Ripe Figs Productions is proud to present its short film Ripe Figs here on the Kate Chopin International Society website. Based on Kate Chopin’s short story, “Ripe Figs,” this award-winning short film (2017, 9 minutes) is available online here for the first time.


Based on a one-page sketch published in 1892, this film was the eponymous first adaptation of Kate Chopin’s short stories by Ripe Figs Productions, founded by three women whose mission was to demonstrate the continuing relevance of Chopin’s stories in adapting them to film.

“Ripe Figs” focuses on Babette, a young girl who wants to visit her cousins in another part of Louisiana, but is told by her godmother, Maman-Nenaine, that she would have to wait until “the figs were ripe.” That’s pretty much it: when the figs are ripe, Babette is told she can go. But the story is rich with natural allusions that identify places (“where the sugar cane grows”) and emotions (“restless as a hummingbird”) and time (“when the chrysanthemums are in bloom”) with sensual, even suggestive, language, such as figs “like little hard, green marbles” and “peel[ing] the very plumpest figs with her pointed silver fruit-knife.” The implications of a maturing young woman linked to seasonal ripening make this sketch far more interesting than its brevity might indicate. And the fact that Chopin published it in Vogue, with its sophisticated readership, confirms that the writer was hardly unaware of the added dimensions of her “idyll,” as it was sub-titled in the magazine.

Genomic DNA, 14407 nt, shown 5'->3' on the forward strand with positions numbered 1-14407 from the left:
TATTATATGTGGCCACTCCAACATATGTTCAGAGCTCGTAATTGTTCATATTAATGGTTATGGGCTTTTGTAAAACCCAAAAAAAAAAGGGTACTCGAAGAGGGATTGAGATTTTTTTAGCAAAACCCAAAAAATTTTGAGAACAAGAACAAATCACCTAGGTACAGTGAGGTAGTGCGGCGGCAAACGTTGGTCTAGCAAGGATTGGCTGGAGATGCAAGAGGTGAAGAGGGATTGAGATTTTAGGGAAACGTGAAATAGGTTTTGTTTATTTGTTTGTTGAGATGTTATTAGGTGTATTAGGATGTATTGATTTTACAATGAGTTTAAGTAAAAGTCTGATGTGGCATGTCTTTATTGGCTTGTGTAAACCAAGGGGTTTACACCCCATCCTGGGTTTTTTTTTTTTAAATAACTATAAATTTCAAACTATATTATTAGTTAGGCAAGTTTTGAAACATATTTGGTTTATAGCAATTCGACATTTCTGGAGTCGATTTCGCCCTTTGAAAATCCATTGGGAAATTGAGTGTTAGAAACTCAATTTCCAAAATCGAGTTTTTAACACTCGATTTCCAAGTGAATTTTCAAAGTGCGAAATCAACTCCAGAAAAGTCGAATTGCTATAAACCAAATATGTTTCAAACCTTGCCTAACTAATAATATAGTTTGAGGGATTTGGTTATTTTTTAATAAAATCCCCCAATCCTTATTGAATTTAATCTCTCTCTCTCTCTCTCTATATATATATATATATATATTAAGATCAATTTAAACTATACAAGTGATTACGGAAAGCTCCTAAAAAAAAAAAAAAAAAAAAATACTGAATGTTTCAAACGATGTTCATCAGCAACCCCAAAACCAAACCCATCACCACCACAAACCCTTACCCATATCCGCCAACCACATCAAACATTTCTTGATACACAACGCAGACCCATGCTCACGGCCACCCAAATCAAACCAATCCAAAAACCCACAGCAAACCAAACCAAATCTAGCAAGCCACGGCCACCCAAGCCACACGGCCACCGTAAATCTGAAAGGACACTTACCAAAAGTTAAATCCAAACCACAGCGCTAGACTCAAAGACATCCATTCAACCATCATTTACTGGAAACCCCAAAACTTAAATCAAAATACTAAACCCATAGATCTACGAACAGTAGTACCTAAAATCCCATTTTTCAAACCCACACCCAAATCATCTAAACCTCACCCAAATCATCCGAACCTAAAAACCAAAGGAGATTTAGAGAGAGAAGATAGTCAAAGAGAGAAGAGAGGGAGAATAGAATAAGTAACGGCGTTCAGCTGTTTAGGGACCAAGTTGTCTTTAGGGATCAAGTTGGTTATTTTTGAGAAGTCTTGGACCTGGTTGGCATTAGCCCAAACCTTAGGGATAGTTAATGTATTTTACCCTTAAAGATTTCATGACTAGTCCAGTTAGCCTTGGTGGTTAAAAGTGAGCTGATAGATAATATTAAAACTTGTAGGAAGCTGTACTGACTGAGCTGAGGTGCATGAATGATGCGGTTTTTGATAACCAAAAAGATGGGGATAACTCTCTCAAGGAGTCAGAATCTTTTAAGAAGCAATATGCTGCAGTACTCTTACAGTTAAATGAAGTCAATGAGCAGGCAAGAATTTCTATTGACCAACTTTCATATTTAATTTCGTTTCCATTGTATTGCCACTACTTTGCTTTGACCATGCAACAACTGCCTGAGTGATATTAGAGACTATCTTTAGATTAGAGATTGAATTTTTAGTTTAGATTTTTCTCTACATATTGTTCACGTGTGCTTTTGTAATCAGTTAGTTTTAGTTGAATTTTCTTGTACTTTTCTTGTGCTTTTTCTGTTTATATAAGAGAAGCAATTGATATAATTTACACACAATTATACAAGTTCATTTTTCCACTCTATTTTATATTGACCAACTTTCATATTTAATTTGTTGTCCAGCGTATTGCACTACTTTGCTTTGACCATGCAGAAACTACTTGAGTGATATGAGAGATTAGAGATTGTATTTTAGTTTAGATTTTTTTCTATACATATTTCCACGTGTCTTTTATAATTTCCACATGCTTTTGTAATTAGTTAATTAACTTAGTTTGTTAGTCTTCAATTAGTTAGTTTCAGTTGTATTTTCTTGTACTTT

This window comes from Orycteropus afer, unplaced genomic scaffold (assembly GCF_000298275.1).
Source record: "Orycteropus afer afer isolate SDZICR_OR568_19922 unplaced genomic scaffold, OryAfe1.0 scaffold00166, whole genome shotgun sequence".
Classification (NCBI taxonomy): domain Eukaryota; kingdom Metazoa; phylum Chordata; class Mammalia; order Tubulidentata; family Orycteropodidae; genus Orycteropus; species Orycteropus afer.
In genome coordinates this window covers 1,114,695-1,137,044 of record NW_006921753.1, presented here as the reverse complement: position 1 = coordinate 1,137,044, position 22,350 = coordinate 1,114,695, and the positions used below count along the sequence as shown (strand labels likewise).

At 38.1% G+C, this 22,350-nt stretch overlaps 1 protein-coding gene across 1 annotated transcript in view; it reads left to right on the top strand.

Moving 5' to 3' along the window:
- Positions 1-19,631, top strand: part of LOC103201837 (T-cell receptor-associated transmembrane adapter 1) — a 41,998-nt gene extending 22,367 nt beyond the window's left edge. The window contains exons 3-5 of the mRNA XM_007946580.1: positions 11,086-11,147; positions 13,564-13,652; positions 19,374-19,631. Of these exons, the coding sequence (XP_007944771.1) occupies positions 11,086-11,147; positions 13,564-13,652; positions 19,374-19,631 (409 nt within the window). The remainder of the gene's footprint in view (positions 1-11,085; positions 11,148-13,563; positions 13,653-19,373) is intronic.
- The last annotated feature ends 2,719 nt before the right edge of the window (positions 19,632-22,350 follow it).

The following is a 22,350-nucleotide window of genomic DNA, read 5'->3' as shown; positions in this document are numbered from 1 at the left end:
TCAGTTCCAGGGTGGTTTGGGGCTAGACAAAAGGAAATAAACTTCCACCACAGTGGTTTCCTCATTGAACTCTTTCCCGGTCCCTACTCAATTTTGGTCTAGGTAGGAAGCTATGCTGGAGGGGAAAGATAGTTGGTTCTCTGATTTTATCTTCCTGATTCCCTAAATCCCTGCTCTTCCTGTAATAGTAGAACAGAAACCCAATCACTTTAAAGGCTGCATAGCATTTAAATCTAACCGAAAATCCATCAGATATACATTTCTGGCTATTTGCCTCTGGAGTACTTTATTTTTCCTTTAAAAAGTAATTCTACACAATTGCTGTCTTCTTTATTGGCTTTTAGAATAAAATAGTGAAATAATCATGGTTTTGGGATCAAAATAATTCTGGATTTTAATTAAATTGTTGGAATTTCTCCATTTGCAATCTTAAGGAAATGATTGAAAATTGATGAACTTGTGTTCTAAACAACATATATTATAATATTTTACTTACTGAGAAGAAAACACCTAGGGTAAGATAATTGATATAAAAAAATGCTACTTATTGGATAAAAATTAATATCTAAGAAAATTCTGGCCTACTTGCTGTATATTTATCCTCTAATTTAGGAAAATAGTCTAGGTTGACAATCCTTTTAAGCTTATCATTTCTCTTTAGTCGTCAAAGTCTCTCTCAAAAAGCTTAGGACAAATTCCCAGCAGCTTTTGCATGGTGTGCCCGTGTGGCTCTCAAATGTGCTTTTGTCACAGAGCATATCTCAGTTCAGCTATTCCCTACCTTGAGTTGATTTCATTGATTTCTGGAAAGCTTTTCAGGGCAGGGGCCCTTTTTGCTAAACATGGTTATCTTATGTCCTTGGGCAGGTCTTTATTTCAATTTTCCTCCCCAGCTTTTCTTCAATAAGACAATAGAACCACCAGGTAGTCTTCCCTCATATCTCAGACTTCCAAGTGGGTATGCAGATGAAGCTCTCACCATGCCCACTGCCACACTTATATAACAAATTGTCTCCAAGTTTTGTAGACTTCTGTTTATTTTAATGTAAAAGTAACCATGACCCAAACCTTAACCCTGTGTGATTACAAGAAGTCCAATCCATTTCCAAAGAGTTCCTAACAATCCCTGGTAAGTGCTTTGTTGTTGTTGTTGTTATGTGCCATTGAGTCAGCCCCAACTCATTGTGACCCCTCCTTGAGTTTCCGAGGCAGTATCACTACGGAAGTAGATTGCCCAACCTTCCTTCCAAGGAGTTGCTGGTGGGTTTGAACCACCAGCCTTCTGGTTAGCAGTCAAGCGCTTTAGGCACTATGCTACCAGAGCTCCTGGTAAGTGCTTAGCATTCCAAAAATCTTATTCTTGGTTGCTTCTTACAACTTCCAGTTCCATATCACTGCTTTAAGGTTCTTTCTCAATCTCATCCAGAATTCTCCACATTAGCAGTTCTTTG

Films have to tell a story, and screenwriter Rachel Grissom had no problem developing these insinuations into a narrative, creating a specific reason (a young man) for Babette to want to go down to LaFourche, as well as enlarging the impediments posed by Maman-Nenaine, with her mature knowledge of the costs of growing up. Indeed, the final scenes emerged from the story’s concluding lines, which refer to Toussaint, the feast of All Saints, which commemorates mortality and is celebrated in south Louisiana by families refurbishing their distinctive above-ground tombs and bringing flowers—chrysanthemums—to the cemeteries.  Chopin’s suggestive uses of natural imagery are also reflected by the film’s lush cinematography, representing sexuality and death in the changing cycles of the seasons.

But perhaps the most visually arresting element of this adaptation is the casting of African-Americans. The producers had originally conceived of pairing “Ripe Figs” with “Dr. Chevalier’s Lie”— the latter commenting on what might have happened to Babette after leaving home.

When current events (the 2016 murder of Alton Sterling in Baton Rouge, the reemergence of Black Lives Matter and the Say Her Name Campaign) inspired us to focus on Black characters in Dr. Chevalier’s Lie, we were challenged to rethink the casting of Ripe Figs as well.